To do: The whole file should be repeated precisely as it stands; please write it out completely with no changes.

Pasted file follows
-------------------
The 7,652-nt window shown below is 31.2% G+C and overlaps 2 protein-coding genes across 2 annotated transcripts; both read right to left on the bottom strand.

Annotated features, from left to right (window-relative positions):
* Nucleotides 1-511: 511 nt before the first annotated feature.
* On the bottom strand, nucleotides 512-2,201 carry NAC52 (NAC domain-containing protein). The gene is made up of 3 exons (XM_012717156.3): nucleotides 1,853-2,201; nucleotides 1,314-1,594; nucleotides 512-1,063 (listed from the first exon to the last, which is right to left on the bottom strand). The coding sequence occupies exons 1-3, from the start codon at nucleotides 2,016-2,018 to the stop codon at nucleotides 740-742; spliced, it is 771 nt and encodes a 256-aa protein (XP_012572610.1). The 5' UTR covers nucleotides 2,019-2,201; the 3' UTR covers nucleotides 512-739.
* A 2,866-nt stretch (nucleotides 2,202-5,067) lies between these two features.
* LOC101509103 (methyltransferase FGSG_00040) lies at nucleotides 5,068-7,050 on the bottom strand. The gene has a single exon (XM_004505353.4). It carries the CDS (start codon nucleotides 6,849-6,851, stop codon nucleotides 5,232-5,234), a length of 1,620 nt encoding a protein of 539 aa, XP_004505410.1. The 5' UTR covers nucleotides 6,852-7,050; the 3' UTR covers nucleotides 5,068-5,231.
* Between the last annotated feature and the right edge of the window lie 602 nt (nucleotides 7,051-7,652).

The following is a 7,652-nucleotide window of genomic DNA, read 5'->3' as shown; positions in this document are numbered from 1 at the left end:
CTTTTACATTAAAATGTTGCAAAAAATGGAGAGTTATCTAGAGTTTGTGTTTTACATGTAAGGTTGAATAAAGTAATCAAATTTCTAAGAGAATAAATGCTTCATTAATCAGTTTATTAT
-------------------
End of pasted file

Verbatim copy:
The 7,652-nt window shown below is 31.2% G+C and overlaps 2 protein-coding genes across 2 annotated transcripts; both read right to left on the bottom strand.

Annotated features, from left to right (window-relative positions):
* Nucleotides 1-511: 511 nt before the first annotated feature.
* On the bottom strand, nucleotides 512-2,201 carry NAC52 (NAC domain-containing protein). The gene is made up of 3 exons (XM_012717156.3): nucleotides 1,853-2,201; nucleotides 1,314-1,594; nucleotides 512-1,063 (listed from the first exon to the last, which is right to left on the bottom strand). The coding sequence occupies exons 1-3, from the start codon at nucleotides 2,016-2,018 to the stop codon at nucleotides 740-742; spliced, it is 771 nt and encodes a 256-aa protein (XP_012572610.1). The 5' UTR covers nucleotides 2,019-2,201; the 3' UTR covers nucleotides 512-739.
* A 2,866-nt stretch (nucleotides 2,202-5,067) lies between these two features.
* LOC101509103 (methyltransferase FGSG_00040) lies at nucleotides 5,068-7,050 on the bottom strand. The gene has a single exon (XM_004505353.4). It carries the CDS (start codon nucleotides 6,849-6,851, stop codon nucleotides 5,232-5,234), a length of 1,620 nt encoding a protein of 539 aa, XP_004505410.1. The 5' UTR covers nucleotides 6,852-7,050; the 3' UTR covers nucleotides 5,068-5,231.
* Between the last annotated feature and the right edge of the window lie 602 nt (nucleotides 7,051-7,652).

The following is a 7,652-nucleotide window of genomic DNA, read 5'->3' as shown; positions in this document are numbered from 1 at the left end:
CTTTTACATTAAAATGTTGCAAAAAATGGAGAGTTATCTAGAGTTTGTGTTTTACATGTAAGGTTGAATAAAGTAATCAAATTTCTAAGAGAATAAATGCTTCATTAATCAGTTTATTAT